On Rye. (Notes, not Recipes...)

I haven't given much thought to rye.  As a cereal grain, I suppose I like it well enough, but I'm fairly certain this was my first time baking it into a loaf - and it was a naturally leavened loaf at that.  The only rye product I had in the house to turn into rye flour for this recently baked experiment was rolled rye flakes I had gotten some time ago at my co-op, and I'm not sure if my finished bread was a direct result of less than optimum rye flour or not.  Either way, this bread was most delicious, and it piques my interest to work with this grain a bit more.

This is just an account of my first rye bread, baked with instruction from Peter Reinhart (who I'm sure will appreciate that I'm not writing down every one of his recipes from Crust and Crumb into my blog).  I did follow his ratios, and I built a rye starter in a single afternoon from my standard resident starter.  This added a day to the bread with an overnight rest in the fridge, but it was all just in wait time, not really active work time.  On his recommendation, I also added a tablespoon of cocoa powder and two teaspoons of instant espresso powder hoping for a deeper external coloring.  An exceptional tongue may be able to detect it, but I can't say I could.

pain au méteil

Pliny the Elder, the ancient Roman philosopher and naturalist who had a penchant for cookery, said that rye is "a very poor food and only serves to avert starvation" and spelt is mixed into it "to mitigate its bitter taste, and even then is most unpleasant to the stomach."  The three day building of this rye bread most definitely served to break down those parts of the rye plant destined to be indigestible.  And the greater wheat flour content tempers any would-be-overwhelming bitterness as well.

The French term this type of rye bread with more wheat than rye "pain au méteil", and the instruction in Peter Reinhart's Crust and Crumb called to bake it deep as possible without burning... but I couldn't bring myself to go much darker than this.  I am going to go on a rye mission, grinding coarse rye flour from rye berries and not rolled flakes of rye - and I'll bake the pain au seigle as well, which is the version that contains more rye than wheat.  I'm also going to try to bake on a stone, and burnish the crusts out with longer baking times.

ka back in action

I've happily been able to return to machine-kneaded doughs; my loving Dad fixed my not-so-old stand mixer by replacing gears and grease, when I was certain that my mixer was heading for a landfill .  I've had it back for two months already, and have been afraid to use it...  It works just great, and I hope that it will now withstand some workouts.  (Though, I'm overly careful, and unlikely to be baking any bagels any time soon.)


Rye flour contains far less gluten than wheat, but yet the dough seemed to reach the "windowpaning stage" faster than traditional, all-wheat breads I've made.  From the photo, you can see that the gluten hasn't quite developed at this stage.  Two minutes later, it stretched thin and without breaking into holes.  It was a lovely dough, and it felt good to have a traditionally kneaded dough in my kitchen after so many months of merely "folding" high-hydration doughs.  Even though (with kneaded doughs) I let my mixer do the bulk of the work to save my hands where I can, I never resist the pleasure of a minute or two of quality "counter time" with a dough!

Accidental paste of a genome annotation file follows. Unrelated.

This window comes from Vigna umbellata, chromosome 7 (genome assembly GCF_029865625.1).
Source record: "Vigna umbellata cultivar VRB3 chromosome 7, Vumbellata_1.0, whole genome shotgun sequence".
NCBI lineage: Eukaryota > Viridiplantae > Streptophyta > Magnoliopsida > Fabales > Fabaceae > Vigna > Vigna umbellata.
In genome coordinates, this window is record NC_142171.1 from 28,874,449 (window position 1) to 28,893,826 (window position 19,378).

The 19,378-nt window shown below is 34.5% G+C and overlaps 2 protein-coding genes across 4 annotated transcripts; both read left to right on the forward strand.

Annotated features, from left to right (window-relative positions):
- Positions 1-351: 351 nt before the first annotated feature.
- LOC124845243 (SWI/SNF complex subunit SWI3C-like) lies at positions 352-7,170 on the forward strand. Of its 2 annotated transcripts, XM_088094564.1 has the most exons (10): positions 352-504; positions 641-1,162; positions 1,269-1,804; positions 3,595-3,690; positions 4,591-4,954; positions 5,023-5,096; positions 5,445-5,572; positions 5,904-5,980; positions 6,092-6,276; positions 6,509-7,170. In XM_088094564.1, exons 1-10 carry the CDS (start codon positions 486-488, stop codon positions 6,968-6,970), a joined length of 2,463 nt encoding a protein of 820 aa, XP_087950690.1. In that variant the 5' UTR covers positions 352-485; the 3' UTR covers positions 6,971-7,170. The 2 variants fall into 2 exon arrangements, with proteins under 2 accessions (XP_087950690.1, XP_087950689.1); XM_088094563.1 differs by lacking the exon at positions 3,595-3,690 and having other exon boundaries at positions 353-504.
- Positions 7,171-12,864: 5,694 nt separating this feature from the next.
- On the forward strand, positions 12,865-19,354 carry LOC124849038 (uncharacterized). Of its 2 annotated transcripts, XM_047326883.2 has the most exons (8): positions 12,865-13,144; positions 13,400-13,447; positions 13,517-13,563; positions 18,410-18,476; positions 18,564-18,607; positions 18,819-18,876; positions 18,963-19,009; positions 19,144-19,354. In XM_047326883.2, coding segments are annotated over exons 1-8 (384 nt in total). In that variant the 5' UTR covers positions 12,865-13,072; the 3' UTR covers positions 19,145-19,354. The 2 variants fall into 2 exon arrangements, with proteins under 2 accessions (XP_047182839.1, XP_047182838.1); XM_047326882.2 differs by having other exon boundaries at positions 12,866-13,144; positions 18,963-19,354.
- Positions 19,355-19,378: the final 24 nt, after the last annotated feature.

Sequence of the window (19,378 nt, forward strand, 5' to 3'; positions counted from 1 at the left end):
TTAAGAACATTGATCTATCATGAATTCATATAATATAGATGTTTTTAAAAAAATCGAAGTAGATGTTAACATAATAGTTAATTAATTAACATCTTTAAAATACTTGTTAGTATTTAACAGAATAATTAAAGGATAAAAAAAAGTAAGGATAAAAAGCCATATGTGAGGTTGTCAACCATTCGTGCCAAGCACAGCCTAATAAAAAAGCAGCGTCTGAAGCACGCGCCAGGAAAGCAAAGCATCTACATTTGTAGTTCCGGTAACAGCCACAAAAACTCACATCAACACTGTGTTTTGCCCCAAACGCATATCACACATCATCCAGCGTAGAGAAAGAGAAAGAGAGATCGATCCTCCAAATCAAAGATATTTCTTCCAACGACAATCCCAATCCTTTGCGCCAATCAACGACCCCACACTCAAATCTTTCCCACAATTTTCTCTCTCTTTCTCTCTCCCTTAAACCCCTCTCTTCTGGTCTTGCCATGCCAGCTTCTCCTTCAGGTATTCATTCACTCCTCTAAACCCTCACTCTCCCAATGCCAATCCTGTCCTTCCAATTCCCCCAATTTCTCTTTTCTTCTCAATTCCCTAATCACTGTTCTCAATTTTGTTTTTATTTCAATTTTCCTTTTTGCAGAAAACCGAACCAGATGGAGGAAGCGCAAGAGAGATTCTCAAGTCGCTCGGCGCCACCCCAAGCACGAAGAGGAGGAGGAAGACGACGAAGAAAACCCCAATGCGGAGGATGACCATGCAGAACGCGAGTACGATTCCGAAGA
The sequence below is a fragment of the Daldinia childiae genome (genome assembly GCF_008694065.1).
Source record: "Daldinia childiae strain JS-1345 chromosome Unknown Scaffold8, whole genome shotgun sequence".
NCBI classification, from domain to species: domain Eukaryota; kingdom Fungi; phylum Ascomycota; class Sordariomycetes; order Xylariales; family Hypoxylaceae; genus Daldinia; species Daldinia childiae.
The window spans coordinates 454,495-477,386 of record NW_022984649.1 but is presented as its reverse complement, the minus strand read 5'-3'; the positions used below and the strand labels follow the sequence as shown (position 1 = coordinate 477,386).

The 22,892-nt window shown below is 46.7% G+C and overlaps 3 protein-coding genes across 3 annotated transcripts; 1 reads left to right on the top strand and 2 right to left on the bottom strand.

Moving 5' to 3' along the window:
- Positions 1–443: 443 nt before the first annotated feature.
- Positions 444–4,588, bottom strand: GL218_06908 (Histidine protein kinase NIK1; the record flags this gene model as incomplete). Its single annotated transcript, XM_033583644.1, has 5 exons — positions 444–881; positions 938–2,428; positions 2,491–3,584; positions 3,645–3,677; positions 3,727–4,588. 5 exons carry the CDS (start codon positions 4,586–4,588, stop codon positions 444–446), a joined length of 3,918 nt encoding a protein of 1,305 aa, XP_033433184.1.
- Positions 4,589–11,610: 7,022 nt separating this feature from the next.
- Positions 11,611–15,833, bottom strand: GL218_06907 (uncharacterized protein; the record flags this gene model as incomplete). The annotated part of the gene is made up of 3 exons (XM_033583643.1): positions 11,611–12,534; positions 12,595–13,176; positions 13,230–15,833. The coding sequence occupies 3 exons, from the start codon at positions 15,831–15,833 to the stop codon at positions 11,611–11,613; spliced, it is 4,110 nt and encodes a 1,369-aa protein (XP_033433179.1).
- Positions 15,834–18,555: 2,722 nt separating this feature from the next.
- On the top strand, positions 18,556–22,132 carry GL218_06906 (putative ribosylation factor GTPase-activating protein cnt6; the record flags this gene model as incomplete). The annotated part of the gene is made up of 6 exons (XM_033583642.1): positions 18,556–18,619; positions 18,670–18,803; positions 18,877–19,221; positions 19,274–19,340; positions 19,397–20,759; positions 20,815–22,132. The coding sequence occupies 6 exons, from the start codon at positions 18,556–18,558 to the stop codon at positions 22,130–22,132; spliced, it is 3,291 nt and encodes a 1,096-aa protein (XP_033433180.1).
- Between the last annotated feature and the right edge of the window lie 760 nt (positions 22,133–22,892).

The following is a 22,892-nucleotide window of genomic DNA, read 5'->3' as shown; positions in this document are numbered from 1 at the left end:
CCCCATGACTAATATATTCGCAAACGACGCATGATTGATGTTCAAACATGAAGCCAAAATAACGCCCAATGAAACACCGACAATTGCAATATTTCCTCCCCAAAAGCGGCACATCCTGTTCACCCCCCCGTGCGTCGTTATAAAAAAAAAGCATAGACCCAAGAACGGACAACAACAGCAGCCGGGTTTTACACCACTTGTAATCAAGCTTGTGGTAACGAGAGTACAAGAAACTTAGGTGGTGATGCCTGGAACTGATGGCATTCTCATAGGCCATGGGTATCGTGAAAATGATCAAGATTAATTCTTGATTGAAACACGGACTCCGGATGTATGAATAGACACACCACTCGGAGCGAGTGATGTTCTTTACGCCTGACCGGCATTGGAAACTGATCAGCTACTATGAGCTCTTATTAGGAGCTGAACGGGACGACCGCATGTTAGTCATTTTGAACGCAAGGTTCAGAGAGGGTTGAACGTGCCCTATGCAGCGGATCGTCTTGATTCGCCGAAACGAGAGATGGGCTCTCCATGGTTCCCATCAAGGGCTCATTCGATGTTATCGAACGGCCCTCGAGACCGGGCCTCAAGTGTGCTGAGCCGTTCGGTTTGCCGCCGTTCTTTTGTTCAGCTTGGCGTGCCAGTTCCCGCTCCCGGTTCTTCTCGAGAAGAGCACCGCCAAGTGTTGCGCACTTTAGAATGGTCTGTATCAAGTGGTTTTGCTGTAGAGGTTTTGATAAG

I formed the dough into two loaves:  one round and one oblong.  I have a proper brotform for the round loaf, but improvised another small basket for use as an oval support.  The breads rose much more than I anticipated after they were formed, risen, and then retarded overnight.  The round loaf must have been better formed, since it didn't appear overproofed when I scored it.  The oblong loaf deflated and had an almost tough "skin" that made pretty patterns impossible.  I used Chad Robertson's 50-50 mix of rice and wheat flours to dust the bread cloths thoroughly, though I might not have needed a cloth at all in my brotform that is well-seasoned.

I brought them out of the fridge, and let them sit at room temp for about a half hour as the oven heated.  Unlike Reinhart, I baked them both in covered iron pots - the oblong one just barely squeaking in, thus its rather homely looking appearance.  I heated them to 500, then dropped the heat to 450 just after popping them in.  I uncovered them after 15 minutes, and baked about 20 minutes longer.

pain au méteil

But like their related Human Beings, no matter what they looked like, it was what was inside that mattered.  Gentle, small holes, with a slightly more regular pattern than the breads I've been used making lately.  The crust was thin, brittle, and easy to chew; the texture of a slice had enough resistance to be interesting without being boring.  I ate the heel, plain without adornment, amazed that wild yeast produces such amazements with such a little help from me.

pain au méteil

Returning to a well-loved bread book after so many months away felt unnaturally calming.  I remembered immediately why it is one of my favorites, and one that produces excellent results, even if my results are most definitely different than those described in black and white.

I ate this bread for lunch today, it's second day, sliced very thin and toasted, topped with super ripe avocado, fresh sliced San Marzano tomatoes, coarse salt and pepper and some arbequina olive oil I decided I had to try (and it was so good I'm glad I did).  I actually can't wait to taste this bread as it ages a few more days, I have a feeling that the flavor will only continue to develop.

I'm also very excited to get rye berries for flour.  While I'm at it, I may pick up some hard wheat berries and grind that for flour too - it may make for a denser loaf, but perhaps an appreciation for heavier Winter loaves in on the horizon...